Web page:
- a telegram.
- the telegraphic system: to send a message by wire.
verb (used with object), wired, wir·ing.
verb (used without object), wired, wir·ing.
- wire brush,
- wire cloth,
- wire cutter,
- wire entanglement,
- wire fraud
Origin of wire
verb (mainly tr)
Word Origin for wire
Old English wir "metal drawn out into a thread," from Proto-Germanic *wiraz (cf. Old Norse viravirka "filigree work," Swedish vira "to twist," Old High German wiara "fine gold work"), from PIE *wei- "to turn, twist, plait" (cf. Old Irish fiar, Welsh gwyr "bent, crooked;" Latin viere "to bend, twist," viriæ "bracelets," of Celtic origin). Wiretapping is recorded from 1904, from earlier wiretapper (1893). Wirepuller in the political sense is 1848, American English.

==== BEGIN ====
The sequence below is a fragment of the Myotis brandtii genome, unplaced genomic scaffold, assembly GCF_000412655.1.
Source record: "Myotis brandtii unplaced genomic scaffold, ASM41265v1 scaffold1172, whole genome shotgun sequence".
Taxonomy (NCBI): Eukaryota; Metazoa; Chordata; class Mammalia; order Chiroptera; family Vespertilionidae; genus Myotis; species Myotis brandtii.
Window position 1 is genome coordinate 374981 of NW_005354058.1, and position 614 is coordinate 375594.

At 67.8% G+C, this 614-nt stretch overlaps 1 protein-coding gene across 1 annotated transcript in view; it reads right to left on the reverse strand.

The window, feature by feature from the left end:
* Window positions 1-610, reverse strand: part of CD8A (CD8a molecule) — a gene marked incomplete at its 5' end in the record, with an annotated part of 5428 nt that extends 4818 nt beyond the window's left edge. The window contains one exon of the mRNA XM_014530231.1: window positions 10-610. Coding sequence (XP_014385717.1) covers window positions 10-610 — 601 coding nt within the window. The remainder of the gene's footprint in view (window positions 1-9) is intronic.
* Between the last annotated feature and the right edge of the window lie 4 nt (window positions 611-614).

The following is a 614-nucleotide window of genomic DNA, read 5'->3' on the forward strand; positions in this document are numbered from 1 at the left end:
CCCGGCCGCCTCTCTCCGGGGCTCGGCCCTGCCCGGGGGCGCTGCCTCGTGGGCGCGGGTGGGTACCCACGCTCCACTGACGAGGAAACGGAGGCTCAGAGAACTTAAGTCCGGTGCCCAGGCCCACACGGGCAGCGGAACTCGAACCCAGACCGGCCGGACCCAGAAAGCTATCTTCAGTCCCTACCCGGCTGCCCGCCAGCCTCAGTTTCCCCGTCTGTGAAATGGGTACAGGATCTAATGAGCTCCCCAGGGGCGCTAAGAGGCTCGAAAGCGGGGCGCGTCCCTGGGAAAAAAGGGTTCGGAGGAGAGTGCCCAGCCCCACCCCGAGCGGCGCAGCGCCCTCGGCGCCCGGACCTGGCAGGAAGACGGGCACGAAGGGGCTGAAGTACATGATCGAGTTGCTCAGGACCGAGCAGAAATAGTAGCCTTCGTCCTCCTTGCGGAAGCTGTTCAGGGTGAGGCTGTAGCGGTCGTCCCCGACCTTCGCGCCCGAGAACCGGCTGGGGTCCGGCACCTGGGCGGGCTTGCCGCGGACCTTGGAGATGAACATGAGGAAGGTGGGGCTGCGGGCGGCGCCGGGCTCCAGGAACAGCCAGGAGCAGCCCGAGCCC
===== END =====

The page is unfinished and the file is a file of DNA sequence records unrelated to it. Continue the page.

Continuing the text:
down to the wire
To the last minute; to the very end. For example, We're just about down to the wire with this project. This term comes from horseracing, where it was long the practice to stretch a wire across and above the track at the finish line. It was extended to figurative use about 1900.
see down to the wire; get one's wires crossed; live wire; pull strings (wires); under the wire.